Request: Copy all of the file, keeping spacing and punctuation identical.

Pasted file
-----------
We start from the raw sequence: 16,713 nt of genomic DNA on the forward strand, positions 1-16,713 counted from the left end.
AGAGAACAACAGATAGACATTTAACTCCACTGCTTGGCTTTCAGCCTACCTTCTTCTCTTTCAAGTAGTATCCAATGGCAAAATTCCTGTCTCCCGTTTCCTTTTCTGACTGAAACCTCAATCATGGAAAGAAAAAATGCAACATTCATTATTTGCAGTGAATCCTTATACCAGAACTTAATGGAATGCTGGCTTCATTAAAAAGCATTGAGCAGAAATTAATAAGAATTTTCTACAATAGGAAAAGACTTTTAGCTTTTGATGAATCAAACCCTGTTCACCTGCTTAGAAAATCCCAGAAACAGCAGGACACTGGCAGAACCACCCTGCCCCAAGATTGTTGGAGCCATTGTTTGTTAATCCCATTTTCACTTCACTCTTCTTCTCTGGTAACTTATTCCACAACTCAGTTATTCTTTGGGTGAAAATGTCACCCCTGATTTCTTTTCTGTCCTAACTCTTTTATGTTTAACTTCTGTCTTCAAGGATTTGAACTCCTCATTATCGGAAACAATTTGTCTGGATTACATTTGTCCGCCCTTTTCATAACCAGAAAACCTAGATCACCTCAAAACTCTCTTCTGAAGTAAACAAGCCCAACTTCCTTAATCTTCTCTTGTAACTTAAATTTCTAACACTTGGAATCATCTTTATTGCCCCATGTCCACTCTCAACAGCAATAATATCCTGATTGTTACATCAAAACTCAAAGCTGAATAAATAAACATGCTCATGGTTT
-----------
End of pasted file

We start from the raw sequence: 16,713 nt of genomic DNA on the forward strand, positions 1-16,713 counted from the left end.
AGAGAACAACAGATAGACATTTAACTCCACTGCTTGGCTTTCAGCCTACCTTCTTCTCTTTCAAGTAGTATCCAATGGCAAAATTCCTGTCTCCCGTTTCCTTTTCTGACTGAAACCTCAATCATGGAAAGAAAAAATGCAACATTCATTATTTGCAGTGAATCCTTATACCAGAACTTAATGGAATGCTGGCTTCATTAAAAAGCATTGAGCAGAAATTAATAAGAATTTTCTACAATAGGAAAAGACTTTTAGCTTTTGATGAATCAAACCCTGTTCACCTGCTTAGAAAATCCCAGAAACAGCAGGACACTGGCAGAACCACCCTGCCCCAAGATTGTTGGAGCCATTGTTTGTTAATCCCATTTTCACTTCACTCTTCTTCTCTGGTAACTTATTCCACAACTCAGTTATTCTTTGGGTGAAAATGTCACCCCTGATTTCTTTTCTGTCCTAACTCTTTTATGTTTAACTTCTGTCTTCAAGGATTTGAACTCCTCATTATCGGAAACAATTTGTCTGGATTACATTTGTCCGCCCTTTTCATAACCAGAAAACCTAGATCACCTCAAAACTCTCTTCTGAAGTAAACAAGCCCAACTTCCTTAATCTTCTCTTGTAACTTAAATTTCTAACACTTGGAATCATCTTTATTGCCCCATGTCCACTCTCAACAGCAATAATATCCTGATTGTTACATCAAAACTCAAAGCTGAATAAATAAACATGCTCATGGTTT